The closure of the borders seemed to have boosted local production and manufacturing as the demand for locally made goods and services increased and reducing inventory.tbiafrica.com reports.
Recall that the federal government had in August 2019 enforced closure of the country’s land borders following spike in smuggling activities, and further extended it to contain the spread of the coronavirus pandemic in March 2020.
In a report released by the Manufacturers Association of Nigeria (MAN) at the weekend, the body noted that unsold inventory of locally manufactured goods declined by N23.73 billion.
MAN attributed this development to the closure of land borders within the ECOWAS regions, which forced many Nigerians to buy local substitutes as import of foreign products became restricted.
“In the second half of 2019, inventory of unsold finished manufactured goods dropped marginally in the sector to at N202.16 billion, down by N23.73 billion (10.5 percent) when compared with N225.89 billion recorded in the corresponding half of 2018.
It however increased by N1.9 billion (0.9 percent) when compared with N200.26 billion recorded in the first half of 2019.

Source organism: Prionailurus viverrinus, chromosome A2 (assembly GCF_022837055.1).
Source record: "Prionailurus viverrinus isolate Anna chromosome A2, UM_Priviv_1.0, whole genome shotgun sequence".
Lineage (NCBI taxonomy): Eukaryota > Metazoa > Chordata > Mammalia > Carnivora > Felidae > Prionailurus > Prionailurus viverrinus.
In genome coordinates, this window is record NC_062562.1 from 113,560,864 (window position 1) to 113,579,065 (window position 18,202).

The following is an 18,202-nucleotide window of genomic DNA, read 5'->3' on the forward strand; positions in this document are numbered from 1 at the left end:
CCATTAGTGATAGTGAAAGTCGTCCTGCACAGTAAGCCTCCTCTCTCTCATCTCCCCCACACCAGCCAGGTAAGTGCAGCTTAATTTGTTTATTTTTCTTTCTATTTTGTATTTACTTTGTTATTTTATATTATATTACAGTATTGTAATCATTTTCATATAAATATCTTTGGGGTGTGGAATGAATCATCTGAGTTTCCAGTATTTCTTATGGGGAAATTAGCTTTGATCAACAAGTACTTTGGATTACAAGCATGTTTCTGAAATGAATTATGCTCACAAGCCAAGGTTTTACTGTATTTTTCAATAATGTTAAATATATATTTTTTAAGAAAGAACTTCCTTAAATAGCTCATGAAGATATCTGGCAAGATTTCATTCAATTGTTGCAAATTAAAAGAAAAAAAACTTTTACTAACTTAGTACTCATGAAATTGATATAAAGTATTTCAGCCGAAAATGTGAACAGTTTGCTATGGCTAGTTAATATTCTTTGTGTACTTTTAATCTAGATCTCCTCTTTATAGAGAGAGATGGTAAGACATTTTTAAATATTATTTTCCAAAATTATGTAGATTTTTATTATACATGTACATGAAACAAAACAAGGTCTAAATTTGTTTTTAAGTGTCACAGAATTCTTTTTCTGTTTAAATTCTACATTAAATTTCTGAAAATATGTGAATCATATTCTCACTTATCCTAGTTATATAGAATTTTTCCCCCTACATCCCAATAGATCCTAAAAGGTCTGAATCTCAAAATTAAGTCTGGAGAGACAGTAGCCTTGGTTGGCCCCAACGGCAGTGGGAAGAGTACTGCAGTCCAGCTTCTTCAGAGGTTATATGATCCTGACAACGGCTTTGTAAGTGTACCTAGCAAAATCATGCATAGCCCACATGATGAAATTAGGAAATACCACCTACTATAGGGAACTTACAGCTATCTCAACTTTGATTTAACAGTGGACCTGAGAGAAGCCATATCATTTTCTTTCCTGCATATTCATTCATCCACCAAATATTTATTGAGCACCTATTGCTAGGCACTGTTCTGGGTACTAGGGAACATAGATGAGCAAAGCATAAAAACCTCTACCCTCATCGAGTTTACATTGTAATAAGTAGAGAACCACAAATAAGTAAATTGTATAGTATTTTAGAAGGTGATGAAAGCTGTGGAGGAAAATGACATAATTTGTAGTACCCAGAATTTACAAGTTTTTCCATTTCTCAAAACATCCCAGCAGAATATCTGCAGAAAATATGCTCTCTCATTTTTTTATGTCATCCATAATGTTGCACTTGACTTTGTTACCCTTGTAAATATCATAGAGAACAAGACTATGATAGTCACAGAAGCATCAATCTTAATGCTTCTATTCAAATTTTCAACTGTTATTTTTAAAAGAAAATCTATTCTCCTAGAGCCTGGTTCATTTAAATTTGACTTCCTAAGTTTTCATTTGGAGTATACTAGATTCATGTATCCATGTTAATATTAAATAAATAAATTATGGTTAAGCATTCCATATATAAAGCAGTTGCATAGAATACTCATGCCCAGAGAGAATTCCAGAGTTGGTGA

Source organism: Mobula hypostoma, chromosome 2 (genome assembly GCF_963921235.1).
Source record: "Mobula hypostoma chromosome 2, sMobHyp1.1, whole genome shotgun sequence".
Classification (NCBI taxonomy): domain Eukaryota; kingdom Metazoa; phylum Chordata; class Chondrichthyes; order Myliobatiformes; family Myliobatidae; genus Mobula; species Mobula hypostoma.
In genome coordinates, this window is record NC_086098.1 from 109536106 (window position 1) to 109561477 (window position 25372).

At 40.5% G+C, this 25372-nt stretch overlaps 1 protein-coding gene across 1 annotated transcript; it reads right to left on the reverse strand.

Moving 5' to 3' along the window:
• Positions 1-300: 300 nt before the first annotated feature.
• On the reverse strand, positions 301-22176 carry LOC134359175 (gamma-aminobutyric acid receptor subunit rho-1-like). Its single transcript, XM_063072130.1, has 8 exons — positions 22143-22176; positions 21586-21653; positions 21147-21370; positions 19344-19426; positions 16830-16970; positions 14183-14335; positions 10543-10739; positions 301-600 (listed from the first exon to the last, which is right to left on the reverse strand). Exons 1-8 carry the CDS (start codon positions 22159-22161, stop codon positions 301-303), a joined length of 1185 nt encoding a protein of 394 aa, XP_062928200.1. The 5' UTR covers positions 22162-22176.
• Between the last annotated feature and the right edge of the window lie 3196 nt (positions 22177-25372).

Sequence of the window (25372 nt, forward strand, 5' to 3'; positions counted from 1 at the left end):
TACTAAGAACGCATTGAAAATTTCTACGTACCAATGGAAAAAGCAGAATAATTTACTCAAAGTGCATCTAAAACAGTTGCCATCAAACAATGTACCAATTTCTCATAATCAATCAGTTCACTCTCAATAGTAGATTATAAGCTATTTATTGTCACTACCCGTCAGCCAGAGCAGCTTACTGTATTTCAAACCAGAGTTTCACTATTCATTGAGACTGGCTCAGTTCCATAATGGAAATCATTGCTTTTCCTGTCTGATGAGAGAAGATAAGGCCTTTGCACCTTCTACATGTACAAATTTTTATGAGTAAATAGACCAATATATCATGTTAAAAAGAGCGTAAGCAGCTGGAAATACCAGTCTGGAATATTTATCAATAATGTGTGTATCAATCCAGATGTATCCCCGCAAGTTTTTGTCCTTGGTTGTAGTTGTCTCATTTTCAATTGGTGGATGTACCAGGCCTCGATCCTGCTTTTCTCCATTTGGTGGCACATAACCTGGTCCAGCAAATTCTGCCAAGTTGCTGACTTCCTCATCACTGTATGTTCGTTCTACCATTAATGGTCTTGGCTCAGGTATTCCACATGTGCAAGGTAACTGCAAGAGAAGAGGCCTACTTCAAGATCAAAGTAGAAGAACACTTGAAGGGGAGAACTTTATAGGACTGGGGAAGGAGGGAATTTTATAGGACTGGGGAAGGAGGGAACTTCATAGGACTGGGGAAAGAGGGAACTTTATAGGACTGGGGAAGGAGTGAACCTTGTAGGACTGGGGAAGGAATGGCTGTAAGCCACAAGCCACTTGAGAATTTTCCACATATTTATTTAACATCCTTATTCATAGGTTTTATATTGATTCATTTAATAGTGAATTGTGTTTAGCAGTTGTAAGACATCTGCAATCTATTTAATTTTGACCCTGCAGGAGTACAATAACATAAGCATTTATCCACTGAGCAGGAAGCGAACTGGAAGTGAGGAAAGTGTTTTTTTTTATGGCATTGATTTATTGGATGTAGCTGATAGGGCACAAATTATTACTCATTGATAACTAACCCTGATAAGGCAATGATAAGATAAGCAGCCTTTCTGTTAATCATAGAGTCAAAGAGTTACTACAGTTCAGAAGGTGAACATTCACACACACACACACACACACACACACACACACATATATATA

Inventory of unsold finished goods in the sector totalled N402.42 billion in 2019 and N375.42 billion in 2018.
The development can be attributed to the closure of land borders of the country within the ECOWAS regions which made Nigerians resulting to the purchase more of locally manufactured goods in the period.”
The survey further revealed that industrial zones such as Ikeja zone recorded the highest inventory of unsold manufactured finished goods of 30.7 percent in the period, followed by Ogun with 26.2 percent and Apapa zone with 21.2 percent.
Confirming this development, the Acting DG of MAN, Mr. Ambrose Oruche said basic metal, iron & steel fabricated metal group amongst others recorded highest inventory within the period.
It would be recalled that successive governments in Nigeria have advocated for the patronage of local products towards boosting the naira and promoting national revenue.
By Francis Ogwo